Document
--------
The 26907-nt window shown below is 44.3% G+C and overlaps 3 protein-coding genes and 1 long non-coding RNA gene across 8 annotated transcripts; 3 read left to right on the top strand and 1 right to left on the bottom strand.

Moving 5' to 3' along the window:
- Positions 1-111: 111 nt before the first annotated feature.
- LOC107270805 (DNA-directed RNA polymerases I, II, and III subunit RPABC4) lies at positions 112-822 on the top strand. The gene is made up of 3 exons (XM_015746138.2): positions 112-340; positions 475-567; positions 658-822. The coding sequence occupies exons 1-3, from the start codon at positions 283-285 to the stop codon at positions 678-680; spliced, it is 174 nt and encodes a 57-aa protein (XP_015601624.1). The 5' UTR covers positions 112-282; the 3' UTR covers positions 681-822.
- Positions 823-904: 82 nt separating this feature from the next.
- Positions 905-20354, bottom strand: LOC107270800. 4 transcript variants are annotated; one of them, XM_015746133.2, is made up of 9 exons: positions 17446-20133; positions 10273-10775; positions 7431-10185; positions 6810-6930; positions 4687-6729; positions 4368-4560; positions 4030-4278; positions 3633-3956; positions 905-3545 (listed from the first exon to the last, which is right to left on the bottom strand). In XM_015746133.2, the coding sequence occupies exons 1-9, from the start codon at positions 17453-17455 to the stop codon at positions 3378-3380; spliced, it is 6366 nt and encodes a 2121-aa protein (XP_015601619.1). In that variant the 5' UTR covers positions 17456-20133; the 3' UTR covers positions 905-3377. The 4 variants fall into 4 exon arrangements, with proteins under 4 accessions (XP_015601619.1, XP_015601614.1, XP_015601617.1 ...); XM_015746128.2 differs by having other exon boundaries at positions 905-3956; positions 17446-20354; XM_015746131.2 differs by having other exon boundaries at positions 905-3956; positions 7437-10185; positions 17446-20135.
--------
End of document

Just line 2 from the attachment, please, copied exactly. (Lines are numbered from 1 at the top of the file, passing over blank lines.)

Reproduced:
Moving 5' to 3' along the window: